By Steve Svetovich
Inspiring children and helping those in need are Dunmore senior Isabella Zeller’s goals in representing her school in 2020-21 as Miss Buck.
Daughter of Aimee and Larry Zeller, Dunmore, the new Miss Buck of Dunmore High School was humble, but excited when she learned about her new role as a senior.
“I am so excited to be able to serve as a role model for younger children,” she said. She is also following in the footsteps of her mother who served as Miss Buck during the 1994-95 season.
Isabella, 17, is an honor student with a 3.3 academic average at Dunmore. She is a member of the French Club, TACT and has been a basketball cheerleader for the past eight years, serving as co-captain this year.. She is a three-year member of the Dunmore tennis team.
Isabella, modest in nature, said her best academic subject is English. She wants to study Elementary and Special Education at West Chester University after she graduates from Dunmore in 2021.
She talked about her goals as Miss Buck. “I want to inspire young children and be a good role model. I hope to inspire young children to be twirlers. I want to help those in need.”
And her future goals? “I want to go to West Chester and become a special education teacher. I want to help young children with special needs.”
Isabella said she loves twirling and learned to twirl under the direction of the prominent Sherry Rubino Nicolais, Dunmore. She has been a twirler for the past 10 years.
The Dunmore senior said her parents taught her well. “My parents always taught me to be kind to those in need.”
Isabella’s number one mentor in life is her grandpa, Thomas Carr. “My grandpa has always been a very hard worker,” she said, “He teaches me to never give up on anything. I learned about the value of hard work from him. He is retired, but worked for Dunmore Roofing and drove for UPS. He worked hard for everything he has in life.”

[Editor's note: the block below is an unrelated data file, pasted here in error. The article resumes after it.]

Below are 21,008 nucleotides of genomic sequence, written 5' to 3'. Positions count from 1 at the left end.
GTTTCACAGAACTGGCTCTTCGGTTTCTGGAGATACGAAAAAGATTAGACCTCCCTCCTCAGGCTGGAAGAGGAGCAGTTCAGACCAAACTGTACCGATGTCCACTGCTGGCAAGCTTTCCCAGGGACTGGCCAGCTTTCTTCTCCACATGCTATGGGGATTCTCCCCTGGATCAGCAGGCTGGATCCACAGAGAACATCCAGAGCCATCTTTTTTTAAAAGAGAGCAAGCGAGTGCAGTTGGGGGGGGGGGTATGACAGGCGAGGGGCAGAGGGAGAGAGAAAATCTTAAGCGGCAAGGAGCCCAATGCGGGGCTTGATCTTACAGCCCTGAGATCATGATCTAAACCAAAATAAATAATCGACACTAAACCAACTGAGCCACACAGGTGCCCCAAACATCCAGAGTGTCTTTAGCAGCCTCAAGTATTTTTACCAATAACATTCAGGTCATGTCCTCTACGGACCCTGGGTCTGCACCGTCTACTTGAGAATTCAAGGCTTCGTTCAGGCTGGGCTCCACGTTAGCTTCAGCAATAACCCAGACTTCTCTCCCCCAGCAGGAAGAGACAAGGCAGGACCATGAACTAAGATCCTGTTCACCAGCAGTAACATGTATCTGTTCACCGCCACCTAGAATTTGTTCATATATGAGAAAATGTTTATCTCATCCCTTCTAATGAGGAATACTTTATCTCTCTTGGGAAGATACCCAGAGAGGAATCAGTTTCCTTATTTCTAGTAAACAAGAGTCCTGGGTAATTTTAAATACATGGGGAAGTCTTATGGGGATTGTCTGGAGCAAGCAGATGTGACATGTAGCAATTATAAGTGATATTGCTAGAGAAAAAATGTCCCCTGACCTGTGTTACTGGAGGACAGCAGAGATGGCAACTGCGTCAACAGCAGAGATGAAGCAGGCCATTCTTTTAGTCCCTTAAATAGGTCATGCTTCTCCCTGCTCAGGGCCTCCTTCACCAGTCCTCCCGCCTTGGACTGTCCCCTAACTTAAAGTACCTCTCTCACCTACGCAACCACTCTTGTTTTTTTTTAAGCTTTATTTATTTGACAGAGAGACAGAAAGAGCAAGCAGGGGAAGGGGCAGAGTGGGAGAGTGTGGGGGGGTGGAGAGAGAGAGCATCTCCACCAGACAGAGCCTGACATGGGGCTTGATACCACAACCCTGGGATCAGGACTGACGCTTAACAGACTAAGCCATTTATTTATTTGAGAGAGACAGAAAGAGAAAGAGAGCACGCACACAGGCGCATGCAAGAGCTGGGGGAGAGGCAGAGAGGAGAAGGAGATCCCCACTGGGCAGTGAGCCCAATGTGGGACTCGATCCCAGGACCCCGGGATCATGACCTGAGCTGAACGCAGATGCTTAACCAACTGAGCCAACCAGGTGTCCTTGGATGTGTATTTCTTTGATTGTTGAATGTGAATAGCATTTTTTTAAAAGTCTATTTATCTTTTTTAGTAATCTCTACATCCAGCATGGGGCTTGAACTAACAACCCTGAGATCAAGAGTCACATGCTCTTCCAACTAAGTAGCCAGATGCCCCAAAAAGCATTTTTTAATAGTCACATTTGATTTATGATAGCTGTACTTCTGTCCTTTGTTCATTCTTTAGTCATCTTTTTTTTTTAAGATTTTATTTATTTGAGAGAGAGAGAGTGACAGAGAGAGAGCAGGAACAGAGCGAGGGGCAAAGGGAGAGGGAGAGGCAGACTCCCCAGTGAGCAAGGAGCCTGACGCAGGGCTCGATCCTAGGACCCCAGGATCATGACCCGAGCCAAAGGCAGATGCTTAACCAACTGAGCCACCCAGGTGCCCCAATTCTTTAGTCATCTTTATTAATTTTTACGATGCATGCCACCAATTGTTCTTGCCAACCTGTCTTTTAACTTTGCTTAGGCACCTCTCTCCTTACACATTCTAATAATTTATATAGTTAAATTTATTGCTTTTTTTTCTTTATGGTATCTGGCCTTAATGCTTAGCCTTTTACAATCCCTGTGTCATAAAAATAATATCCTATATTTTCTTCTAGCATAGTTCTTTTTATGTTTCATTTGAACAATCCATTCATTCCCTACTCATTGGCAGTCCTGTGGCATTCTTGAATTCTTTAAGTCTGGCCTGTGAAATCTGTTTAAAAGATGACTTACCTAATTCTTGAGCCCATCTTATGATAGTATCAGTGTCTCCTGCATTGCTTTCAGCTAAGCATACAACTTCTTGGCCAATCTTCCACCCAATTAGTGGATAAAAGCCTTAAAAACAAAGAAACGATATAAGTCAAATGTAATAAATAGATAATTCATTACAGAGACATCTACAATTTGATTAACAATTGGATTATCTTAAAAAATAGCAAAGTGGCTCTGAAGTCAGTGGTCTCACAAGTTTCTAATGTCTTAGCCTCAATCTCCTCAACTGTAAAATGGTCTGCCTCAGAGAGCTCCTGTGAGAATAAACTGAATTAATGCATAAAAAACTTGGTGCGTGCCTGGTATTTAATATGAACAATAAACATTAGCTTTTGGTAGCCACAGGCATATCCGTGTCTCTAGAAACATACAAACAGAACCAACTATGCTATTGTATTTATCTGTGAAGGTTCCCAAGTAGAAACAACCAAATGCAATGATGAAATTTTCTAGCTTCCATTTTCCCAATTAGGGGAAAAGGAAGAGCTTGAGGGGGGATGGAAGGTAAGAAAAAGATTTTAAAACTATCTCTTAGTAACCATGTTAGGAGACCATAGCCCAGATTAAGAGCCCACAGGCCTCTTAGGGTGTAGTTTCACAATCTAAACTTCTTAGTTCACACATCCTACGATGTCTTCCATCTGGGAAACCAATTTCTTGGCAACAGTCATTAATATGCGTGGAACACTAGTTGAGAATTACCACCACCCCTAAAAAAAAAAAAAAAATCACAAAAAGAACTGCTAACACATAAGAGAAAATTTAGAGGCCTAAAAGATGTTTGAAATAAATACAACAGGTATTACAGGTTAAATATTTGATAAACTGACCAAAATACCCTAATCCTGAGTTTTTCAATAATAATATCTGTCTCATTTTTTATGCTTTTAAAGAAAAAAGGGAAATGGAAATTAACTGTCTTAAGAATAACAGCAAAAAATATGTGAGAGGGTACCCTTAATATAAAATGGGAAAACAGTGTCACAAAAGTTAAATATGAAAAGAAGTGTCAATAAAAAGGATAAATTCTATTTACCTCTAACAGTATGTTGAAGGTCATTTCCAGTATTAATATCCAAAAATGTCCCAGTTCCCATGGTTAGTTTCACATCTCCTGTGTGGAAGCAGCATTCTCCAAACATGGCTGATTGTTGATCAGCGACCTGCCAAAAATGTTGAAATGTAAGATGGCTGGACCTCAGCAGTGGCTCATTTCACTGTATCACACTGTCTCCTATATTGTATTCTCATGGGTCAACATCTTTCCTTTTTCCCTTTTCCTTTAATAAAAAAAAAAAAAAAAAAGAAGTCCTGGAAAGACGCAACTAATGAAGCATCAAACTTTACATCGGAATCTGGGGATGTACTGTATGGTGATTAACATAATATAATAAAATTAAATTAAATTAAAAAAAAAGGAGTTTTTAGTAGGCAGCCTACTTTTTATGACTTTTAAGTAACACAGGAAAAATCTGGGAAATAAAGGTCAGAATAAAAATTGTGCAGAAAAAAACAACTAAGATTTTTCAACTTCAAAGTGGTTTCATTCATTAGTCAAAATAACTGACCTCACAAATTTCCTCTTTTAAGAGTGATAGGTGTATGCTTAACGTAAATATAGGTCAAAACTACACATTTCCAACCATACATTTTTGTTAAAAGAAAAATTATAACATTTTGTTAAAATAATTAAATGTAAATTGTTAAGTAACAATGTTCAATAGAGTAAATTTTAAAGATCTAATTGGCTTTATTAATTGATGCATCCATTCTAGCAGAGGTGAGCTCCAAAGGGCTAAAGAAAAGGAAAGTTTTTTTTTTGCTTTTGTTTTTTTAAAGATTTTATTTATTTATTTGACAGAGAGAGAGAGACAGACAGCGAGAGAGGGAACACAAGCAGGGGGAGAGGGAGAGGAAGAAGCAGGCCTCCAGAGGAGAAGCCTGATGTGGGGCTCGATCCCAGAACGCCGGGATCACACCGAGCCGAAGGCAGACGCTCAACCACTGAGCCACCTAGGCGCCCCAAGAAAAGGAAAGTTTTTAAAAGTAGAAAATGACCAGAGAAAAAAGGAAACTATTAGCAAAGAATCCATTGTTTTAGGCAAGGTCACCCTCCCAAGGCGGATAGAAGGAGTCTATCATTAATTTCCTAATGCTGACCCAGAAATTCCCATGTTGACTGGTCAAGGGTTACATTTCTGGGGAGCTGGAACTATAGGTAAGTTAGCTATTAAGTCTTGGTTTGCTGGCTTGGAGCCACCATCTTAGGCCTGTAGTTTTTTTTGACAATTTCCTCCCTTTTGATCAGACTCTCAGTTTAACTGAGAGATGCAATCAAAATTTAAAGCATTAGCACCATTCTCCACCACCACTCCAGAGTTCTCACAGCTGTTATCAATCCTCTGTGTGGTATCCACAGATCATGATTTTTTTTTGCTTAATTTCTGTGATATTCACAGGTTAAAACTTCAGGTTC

Isabella said she kept busy during the COVID-19 pandemic by practicing to become Miss Buck and preparing for the upcoming season.
She is proud to represent Dunmore High School as Miss Buck. “Dunmore High School has provided me with lifelong friends,” she said. “The bond you make with your classmates here is so incredibly strong and unbreakable. Dunmore has made me the person I am today.”
Isabella is an active participant in “Tomorrow’s Leaders of Today.” Her favorite musical artist is Harry Styles. “I like him because he treats people with kindness,” she said.
“I am really looking forward to my senior year and beyond,” she said. “I want to be a good role model for my school and set a good example for young children. I have great classmates and friends here at Dunmore. It is just a great experience.”
By Mary K. White
You never know when something will touch you and inspire you to put it on canvas. The Fox vs Hawk started out very differently. It was going to be a simple picture of a fox, but I found myself thinking of a family member who was fighting a severe illness and had a ferocious determination to never give up, to get well, and recover completely.
As I thought more and more about this person, a simple painting of a fox turned into a battle between a fox and a hawk.
I started coming to the Activity Hub about 10 years ago to take an oil painting class. It was a wonderful class taught by Jill Swersie.
Jill started everyone with the basics. She suggested brushes that are best for oils, but inexpensive. She recommended several oil colors I would need for a basic oil pallet and she told me to start with a canvas no smaller than 16 x 20 inches.